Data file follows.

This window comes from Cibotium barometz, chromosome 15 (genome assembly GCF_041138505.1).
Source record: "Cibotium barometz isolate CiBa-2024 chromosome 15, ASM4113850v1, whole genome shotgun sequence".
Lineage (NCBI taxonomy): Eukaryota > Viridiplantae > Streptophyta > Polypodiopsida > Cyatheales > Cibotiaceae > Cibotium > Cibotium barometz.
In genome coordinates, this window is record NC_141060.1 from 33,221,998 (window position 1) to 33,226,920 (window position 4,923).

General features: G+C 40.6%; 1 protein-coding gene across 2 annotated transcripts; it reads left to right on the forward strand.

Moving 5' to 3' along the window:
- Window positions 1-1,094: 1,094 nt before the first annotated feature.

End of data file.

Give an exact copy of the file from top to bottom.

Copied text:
This window comes from Cibotium barometz, chromosome 15 (genome assembly GCF_041138505.1).
Source record: "Cibotium barometz isolate CiBa-2024 chromosome 15, ASM4113850v1, whole genome shotgun sequence".
Lineage (NCBI taxonomy): Eukaryota > Viridiplantae > Streptophyta > Polypodiopsida > Cyatheales > Cibotiaceae > Cibotium > Cibotium barometz.
In genome coordinates, this window is record NC_141060.1 from 33,221,998 (window position 1) to 33,226,920 (window position 4,923).

General features: G+C 40.6%; 1 protein-coding gene across 2 annotated transcripts; it reads left to right on the forward strand.

Moving 5' to 3' along the window:
- Window positions 1-1,094: 1,094 nt before the first annotated feature.